Roman republican coins

What is a coin? A piece of metal with defined weight, bearing an effigy and a sign which allow identification and the guarantor of the weight and quality of the metal; therefore of the value of the coin itself.

How many hands has this specimen passed through? What did it allow to be bought? Each coin has a fascinating history.

The Archaeological Museum of the University of Pavia is working to enhance its coin cabinet: more specifically, a photographic campaign about Roman republican coins is underway. These objects are rich in iconographic repertoire, which includes the deities dearest to the Romans, scenes from political life and the myth of the foundation of Rome. Iconographic features very rich in meaning can be found on the coins, with a language that expresses itself through simple symbols, easily recognizable by everyone at the time.

The museum’s collection of Roman republican coins has already been published in the volume:

The numismatic collection of the University of Pavia, Roman republican coins edited by Alessia C. Bolis, and Celtic coins edited by Ermanno A. Arslan, Cisalpino-Monduzzi, Milan, 2003.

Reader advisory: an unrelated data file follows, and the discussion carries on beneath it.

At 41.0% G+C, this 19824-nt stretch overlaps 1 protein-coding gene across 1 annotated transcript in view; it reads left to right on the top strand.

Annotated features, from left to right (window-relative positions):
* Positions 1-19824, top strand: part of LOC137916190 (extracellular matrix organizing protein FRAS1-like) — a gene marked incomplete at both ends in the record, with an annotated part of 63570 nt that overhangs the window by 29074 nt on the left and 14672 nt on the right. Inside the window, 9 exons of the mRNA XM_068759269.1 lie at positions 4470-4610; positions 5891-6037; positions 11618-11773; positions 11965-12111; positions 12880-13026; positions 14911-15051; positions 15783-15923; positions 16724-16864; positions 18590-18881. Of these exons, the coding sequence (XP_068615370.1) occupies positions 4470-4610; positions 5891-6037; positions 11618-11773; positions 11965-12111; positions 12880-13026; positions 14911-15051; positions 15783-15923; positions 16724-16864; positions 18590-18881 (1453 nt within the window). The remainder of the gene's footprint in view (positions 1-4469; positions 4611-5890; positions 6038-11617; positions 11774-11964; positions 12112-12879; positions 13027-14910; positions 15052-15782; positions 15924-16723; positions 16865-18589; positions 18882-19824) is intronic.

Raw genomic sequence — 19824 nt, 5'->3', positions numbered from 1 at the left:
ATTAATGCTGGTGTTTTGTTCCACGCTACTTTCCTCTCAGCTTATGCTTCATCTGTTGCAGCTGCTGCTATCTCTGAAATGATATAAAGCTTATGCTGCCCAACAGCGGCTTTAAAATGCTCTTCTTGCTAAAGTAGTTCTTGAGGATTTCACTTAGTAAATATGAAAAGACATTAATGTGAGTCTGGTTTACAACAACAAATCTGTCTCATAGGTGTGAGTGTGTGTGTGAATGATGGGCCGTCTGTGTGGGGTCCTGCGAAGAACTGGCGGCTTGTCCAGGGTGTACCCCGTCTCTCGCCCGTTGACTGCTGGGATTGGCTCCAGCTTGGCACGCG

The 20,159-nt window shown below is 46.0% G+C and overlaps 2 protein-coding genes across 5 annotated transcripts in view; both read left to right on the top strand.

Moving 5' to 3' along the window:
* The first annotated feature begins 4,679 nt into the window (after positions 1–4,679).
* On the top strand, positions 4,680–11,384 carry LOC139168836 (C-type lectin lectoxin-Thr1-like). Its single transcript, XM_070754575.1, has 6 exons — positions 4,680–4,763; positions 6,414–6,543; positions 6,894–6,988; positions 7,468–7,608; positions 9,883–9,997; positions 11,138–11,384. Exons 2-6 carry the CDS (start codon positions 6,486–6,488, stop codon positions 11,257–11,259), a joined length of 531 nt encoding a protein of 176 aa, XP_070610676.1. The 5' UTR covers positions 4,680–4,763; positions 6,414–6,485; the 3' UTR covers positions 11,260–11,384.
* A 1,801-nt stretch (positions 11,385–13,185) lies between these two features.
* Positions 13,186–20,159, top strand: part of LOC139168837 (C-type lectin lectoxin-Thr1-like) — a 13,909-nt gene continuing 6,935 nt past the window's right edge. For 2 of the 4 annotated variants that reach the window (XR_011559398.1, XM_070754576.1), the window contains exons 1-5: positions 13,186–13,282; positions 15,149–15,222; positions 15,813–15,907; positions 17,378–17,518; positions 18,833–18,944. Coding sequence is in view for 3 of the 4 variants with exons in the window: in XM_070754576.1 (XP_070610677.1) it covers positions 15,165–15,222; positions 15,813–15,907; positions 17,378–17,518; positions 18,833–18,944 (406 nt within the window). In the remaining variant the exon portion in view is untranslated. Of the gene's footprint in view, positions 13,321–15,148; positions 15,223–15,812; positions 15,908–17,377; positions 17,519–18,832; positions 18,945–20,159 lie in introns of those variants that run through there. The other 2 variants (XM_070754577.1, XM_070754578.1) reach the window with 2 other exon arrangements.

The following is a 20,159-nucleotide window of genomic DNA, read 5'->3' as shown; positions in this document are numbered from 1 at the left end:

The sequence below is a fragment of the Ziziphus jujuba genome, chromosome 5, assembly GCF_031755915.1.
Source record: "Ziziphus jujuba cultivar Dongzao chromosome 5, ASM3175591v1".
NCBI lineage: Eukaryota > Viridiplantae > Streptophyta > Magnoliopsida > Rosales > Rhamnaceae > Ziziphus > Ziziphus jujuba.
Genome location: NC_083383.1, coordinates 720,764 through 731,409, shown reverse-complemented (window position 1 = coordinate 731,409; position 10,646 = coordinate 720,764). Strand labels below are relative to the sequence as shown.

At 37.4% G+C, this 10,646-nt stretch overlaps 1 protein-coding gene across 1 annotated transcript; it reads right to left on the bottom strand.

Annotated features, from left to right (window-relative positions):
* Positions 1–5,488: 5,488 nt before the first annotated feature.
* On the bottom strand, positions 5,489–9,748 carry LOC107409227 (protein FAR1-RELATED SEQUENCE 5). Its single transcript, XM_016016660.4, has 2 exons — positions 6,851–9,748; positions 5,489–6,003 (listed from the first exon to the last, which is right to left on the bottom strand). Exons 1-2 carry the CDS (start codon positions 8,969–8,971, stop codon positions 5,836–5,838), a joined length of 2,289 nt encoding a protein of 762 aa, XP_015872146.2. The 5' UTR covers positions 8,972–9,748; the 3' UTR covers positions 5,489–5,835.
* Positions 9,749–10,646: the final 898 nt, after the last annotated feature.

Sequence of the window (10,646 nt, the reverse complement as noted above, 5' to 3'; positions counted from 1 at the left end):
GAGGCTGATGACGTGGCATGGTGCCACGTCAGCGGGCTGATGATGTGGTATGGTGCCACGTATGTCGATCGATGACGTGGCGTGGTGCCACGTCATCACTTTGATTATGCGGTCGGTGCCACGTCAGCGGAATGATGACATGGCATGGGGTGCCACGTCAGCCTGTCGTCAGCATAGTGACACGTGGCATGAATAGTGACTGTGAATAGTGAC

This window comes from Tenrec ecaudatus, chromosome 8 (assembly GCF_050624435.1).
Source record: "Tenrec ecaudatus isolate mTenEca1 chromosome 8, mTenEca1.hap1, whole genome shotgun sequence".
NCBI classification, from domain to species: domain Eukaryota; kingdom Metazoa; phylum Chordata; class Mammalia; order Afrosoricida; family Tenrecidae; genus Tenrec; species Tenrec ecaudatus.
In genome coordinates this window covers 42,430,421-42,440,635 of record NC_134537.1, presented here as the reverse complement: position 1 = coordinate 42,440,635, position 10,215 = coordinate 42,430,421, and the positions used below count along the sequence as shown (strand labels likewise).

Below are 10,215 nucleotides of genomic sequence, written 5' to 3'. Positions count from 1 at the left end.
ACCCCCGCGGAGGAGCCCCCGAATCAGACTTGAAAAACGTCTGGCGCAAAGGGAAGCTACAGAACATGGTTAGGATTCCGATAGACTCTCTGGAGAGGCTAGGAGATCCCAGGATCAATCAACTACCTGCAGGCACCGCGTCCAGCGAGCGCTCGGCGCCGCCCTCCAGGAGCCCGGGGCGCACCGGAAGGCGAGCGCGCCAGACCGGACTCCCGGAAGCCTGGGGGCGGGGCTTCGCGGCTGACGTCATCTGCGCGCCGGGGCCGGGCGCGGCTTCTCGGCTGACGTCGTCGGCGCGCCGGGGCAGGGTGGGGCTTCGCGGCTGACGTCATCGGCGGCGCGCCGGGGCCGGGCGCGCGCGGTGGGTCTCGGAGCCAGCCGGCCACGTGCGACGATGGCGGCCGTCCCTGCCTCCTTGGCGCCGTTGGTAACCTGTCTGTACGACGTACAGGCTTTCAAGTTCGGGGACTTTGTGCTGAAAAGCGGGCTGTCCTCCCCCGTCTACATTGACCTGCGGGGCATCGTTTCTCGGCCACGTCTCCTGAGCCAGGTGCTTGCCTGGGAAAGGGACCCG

The original photos were taken in black and white; we are now reshooting them in colour.

On the coin in the photo is a silver denarius dated to 137 B.C. On one side is the head of Rome with a winged helmet, surmounted by a griffin with a jug behind it. On the other side is the famous she-wolf breastfeeding the twins Remus and Romulus and, underneath, the so-called ruminal fig. A woodpecker is perched among its branches and alongside it stands the shepherd Faustolo, who found the babies on the banks of the river Tiber and decided to raise them with his wife Acca Larenzia.